DG NCAA, Capt. Musa Nuhu

Air traffic control restrictions

Since the 80’s, air passenger traffic has grown from half a billion to well over three billion passengers a year. That is a lot of airplanes in the skies carrying a lot of people at any given point.

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And most of this traffic is concentrated around just a handful of hubs. Longer flights also come with more restrictions and regulations, with airlines often changing their routes at the last minute due to weather and jet streams. The latter gets even more complicated because of airlines’ effort to be cost effective and optimise their fuel efficiency.

Infrastructure challenges

Certain airports across the country do not have navigational facilities that could allow them to operate for longer hours as most of the aerodromes close after sunset, coupled with lack of handle aircraft in emergency situation and provision of spare parts for a faulty aircraft in some cases.

This forces air traffic regulators to require larger periods of time between take offs and landings to ensure safety, which easily turns into a chain reaction if one or more flights are delayed.

Adverse weather conditions

Different airports have different standards when it comes to delays caused by adverse weather conditions, usually determined by the Nigerian Meteorological Agency (NiMET).

Adverse weather conditions are often cited as one of the main reasons for flight delays, however they are not as common as most people think. That is because even if the weather does not appear to be optimal, it is not a given that the flight cannot be operated on time.

When we speak of adverse weather conditions impacting the performance of a flight, we’re mostly speaking of extreme weather conditions – i.e. tornadoes, blizzards, hurricanes, among others,which typically account for only about six per cent of all flight delays.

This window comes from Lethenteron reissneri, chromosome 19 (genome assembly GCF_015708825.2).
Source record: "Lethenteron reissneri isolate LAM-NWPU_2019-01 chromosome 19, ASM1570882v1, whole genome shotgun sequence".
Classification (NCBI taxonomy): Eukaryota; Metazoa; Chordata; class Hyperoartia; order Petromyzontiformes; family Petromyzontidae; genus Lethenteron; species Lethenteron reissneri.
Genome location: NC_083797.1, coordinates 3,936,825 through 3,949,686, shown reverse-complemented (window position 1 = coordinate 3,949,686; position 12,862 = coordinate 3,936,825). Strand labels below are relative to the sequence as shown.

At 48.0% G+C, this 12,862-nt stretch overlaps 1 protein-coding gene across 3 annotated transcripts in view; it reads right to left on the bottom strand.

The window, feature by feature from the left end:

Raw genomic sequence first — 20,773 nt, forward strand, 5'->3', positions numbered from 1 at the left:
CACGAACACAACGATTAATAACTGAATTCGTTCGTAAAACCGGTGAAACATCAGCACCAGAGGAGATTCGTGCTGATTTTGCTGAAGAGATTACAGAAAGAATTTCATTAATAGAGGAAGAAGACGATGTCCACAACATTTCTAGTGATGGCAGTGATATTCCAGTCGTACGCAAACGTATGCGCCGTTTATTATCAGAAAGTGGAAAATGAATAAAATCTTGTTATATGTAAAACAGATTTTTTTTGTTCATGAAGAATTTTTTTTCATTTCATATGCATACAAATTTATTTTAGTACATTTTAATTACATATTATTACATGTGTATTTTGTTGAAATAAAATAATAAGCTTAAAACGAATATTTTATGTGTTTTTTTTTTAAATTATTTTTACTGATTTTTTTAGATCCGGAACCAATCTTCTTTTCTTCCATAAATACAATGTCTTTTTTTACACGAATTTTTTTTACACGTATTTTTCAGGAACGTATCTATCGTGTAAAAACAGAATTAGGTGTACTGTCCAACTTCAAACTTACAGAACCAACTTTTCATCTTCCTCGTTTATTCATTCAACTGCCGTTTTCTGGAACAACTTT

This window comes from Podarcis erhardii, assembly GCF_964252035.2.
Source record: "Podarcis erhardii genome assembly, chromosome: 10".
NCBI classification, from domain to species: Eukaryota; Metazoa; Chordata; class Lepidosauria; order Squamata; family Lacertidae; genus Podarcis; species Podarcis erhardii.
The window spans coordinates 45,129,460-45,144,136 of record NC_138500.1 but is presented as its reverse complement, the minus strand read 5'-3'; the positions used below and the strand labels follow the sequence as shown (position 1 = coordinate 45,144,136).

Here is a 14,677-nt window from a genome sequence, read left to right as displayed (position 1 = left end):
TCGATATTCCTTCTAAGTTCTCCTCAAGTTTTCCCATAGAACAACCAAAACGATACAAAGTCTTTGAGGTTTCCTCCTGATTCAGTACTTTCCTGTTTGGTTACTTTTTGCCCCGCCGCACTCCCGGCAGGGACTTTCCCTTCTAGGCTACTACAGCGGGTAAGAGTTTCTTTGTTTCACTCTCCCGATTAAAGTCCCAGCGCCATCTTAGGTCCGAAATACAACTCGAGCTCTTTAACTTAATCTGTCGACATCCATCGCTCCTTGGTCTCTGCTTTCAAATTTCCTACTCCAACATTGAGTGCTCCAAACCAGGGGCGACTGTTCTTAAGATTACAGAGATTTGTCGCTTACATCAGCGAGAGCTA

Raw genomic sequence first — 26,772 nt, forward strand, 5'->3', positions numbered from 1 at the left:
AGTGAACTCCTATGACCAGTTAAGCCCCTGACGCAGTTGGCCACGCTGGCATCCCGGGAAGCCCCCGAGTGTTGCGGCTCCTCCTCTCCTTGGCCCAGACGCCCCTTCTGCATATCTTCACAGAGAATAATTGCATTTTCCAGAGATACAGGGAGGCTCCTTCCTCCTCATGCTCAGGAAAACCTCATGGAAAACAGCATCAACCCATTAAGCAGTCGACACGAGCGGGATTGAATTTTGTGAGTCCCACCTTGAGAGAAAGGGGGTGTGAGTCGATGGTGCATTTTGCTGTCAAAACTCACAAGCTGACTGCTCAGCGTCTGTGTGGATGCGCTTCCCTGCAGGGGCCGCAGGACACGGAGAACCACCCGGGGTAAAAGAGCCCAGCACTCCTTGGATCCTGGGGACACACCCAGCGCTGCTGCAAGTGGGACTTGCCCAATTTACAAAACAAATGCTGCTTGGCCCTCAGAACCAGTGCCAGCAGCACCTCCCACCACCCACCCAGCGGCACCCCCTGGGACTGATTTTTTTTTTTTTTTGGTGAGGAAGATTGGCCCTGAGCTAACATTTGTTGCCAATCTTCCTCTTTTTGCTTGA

What this means in practice is that even though airlines often cite bad weather as the reason for a delay, that is more often than not, not the actual reason. It’s also why passengers could be entitled to compensation, even if the airline comes up with excuses that the flight was delayed due to bad weather. Wake up call for NCAA At the moment, most air passengers hold the view that they are being taken for granted.

Who’s fault? The regulatory agencies has come to life by taking stringent measures to tackle the menace.

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Today’s problem will continue to expand if not addressed. Most of the delays are technical matters, operational issues that are beyond the airlines, like the infrastructure at the airport, which may hamper the processing of passengers, but how the airline communicates this to the passenger is important.These are never communicated to passengers. Passengers are kept in the dark as to what could have caused delay to their flight or outright cancellation.


NCAA logo


An airline official, who spoke to our correspondent on condition of anonymity, said: “Time is of essence in global aviation business. Just a minute delay is enough to ruin an entire operation and cost the airlines dearly.”

In other airports around the world, the standard time for processing a passenger through the checkpoint screening is about two minutes.

Some best of the bunch airports process faster. It is not as if airlines do not cancel flights when there is bad weather or technical problems, but the way most of the airlines do leaves much to be desired. In the past few months, airlines have recorded more cancellations and or delays without a reasonable reason.

The Nigerian aviation industry has been taken 40 years behind compared with their counterparts in other climes. Passengers blame airlines for operational anomalies, but the regulatory authorities also have their share of the blames. However, the delays, according to the airlines, were due to ‘operational reasons.’

They don’t even tell their passengers reasons for the delay or cancellation. A frequent traveller had a harrowing experience in the hands of an airline recently. The flight scheduled to depart at noon was delayed till 6 pm. The flight was eventually cancelled.


Private jets on airport tarmac

All efforts to get a reason for the cancellation could not yield fruit as the officials whom he described as arrogant and rude simply said the flight was cancelled for operational reasons after over six-hour delay.

Last line

In Nigeria, it is a chain that is also complicated in nature and one that has persisted despite efforts by the regulatory body and airlines to rectify the situation

Wole Shadare